• Keep track of maturity dates.
  • In many cases, you will have 5 days to pay for purchase.
  • Spend less than you earn so  that you will have money to save; be disciplined when spending your money so that you can use it when necessary.
  • Make the money you saved earn more money; do not borrow on consumption.
  • Investing money that has been saved(not spent on unnecessary items) will earn you more money in the long run.
  • Maximize your rate return of return on investments; a difference of 1-2% can mean a lot over an extended period of time.
  • Rule 72: Determines how long it will take your investment to double-Divide 72 by th interest rate to find how many years it would take(e.g.,72 divide 8% = 9 years, whereas 72 divide 12% = 6 years).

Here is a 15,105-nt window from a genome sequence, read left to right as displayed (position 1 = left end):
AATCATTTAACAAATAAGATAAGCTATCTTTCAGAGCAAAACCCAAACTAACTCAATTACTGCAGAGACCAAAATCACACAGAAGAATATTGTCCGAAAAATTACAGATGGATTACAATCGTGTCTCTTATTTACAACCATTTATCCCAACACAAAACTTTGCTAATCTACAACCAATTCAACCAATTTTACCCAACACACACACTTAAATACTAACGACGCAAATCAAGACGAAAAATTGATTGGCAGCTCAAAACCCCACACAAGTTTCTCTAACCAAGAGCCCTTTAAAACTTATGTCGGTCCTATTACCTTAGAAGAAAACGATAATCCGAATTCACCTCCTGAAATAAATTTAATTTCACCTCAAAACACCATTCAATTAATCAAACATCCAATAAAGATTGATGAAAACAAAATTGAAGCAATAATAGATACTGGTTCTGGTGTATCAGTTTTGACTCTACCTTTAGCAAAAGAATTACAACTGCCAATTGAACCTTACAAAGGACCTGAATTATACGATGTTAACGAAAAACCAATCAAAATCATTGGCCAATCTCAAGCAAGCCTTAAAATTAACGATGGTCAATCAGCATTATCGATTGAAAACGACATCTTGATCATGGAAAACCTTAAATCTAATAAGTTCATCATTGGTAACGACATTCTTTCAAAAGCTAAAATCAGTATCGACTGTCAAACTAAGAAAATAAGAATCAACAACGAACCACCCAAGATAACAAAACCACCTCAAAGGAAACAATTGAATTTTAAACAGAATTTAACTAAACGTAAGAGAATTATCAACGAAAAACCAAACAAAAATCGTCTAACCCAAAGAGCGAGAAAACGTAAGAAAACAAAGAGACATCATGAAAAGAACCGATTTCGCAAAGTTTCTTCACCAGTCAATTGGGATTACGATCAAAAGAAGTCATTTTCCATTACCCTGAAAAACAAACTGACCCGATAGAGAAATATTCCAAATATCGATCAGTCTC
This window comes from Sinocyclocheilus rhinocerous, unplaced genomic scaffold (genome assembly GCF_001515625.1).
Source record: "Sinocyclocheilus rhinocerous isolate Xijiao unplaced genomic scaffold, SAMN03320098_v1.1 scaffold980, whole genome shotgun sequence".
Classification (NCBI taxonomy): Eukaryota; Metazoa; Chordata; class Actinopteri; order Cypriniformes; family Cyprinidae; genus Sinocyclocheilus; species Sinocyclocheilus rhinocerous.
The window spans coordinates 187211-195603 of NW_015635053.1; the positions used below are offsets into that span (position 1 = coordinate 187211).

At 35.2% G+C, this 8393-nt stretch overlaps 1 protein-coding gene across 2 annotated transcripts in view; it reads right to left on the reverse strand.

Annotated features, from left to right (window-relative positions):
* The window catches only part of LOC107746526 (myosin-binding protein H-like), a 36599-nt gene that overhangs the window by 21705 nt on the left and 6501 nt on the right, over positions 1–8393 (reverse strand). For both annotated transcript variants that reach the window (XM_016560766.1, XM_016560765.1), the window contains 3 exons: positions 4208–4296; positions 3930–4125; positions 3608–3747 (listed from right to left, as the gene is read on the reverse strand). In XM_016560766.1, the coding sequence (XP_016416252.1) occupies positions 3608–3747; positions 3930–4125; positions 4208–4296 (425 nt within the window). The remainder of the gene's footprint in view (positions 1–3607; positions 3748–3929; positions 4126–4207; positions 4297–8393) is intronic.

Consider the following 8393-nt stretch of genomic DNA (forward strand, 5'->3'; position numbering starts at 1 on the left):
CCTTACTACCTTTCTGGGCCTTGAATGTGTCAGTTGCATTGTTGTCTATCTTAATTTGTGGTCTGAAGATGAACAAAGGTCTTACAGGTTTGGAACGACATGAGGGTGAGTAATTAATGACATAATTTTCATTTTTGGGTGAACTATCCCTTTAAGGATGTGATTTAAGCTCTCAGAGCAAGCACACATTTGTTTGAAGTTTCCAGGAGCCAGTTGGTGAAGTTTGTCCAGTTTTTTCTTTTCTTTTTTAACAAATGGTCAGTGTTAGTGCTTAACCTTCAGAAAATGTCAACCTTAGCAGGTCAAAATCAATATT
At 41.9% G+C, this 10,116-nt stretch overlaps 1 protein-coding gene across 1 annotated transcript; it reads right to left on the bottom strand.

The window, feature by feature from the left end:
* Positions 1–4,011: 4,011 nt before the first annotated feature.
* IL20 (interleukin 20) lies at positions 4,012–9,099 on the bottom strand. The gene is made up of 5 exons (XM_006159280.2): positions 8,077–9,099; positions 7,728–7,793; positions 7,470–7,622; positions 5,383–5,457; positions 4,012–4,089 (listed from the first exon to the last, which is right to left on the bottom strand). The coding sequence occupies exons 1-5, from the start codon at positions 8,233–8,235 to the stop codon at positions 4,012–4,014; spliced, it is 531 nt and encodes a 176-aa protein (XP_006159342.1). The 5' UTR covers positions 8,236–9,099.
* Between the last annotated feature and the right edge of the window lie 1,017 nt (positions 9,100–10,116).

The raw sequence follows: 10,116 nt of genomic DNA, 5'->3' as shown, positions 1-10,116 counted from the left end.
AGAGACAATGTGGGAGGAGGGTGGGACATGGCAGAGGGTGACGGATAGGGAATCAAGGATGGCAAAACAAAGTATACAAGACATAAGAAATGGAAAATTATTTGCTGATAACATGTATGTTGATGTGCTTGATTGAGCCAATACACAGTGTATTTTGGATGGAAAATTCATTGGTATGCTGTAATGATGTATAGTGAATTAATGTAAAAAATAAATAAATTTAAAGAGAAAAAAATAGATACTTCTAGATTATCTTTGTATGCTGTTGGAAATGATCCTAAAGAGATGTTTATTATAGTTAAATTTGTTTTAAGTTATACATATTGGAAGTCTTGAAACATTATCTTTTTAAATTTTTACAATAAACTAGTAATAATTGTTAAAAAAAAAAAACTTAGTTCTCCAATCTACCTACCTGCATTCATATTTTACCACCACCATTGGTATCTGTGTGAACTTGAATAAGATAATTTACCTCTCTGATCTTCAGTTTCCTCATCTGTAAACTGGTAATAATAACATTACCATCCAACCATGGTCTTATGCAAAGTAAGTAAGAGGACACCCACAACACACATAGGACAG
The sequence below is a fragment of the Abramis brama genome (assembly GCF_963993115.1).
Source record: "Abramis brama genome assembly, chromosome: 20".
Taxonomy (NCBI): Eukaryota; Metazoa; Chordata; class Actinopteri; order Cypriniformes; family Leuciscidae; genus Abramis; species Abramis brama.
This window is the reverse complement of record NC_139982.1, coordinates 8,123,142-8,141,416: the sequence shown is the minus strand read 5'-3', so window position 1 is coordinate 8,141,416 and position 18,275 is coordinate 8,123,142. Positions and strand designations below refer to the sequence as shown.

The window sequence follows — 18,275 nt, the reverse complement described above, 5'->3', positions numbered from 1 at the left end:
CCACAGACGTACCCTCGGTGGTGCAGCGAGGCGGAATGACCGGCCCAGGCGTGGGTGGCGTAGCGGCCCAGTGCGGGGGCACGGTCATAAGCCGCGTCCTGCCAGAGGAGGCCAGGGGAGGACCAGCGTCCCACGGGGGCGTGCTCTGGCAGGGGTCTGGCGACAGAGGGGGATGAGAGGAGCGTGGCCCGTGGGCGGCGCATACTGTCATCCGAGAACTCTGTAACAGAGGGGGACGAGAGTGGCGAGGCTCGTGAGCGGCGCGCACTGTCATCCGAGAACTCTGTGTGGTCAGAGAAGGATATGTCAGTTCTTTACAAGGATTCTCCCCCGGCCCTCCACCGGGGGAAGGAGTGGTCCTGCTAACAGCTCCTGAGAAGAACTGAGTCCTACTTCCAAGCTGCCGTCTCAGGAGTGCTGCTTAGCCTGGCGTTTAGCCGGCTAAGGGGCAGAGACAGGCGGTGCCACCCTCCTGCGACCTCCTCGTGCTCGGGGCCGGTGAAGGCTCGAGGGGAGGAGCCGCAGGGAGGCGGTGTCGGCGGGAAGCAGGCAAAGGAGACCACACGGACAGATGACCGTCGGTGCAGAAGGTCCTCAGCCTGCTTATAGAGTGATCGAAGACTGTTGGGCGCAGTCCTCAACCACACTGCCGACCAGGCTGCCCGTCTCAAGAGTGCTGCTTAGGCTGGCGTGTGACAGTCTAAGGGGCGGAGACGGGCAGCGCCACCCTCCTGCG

• Be aware of the risks involved when investing.
 Bull & Bear Markets
  • Individual stock prices tend to rise in bull markets and fall in bear markets, but not always.
  • Bull and bear markets follow one another.

Bull markets: Overall, stock prices are on the way up-Occur when business activity is projected to increase-Tend to last twice as long as bear markets-Usually start quietly and then rise to become "raging bulls".

Bear markets: Overall, stock prices are on they way down-Occur when business activity is decreasing-Tend to drop drastically and the level out into the beginning of another bull market.

Picking Stocks
Thy key to profitable in vesting is to pick good stocjs. In a nutshell, you begin with researching public companies that make good products, provide excellent services, and that grow in earnings.

There are three processes in picking stocks for you portofolio: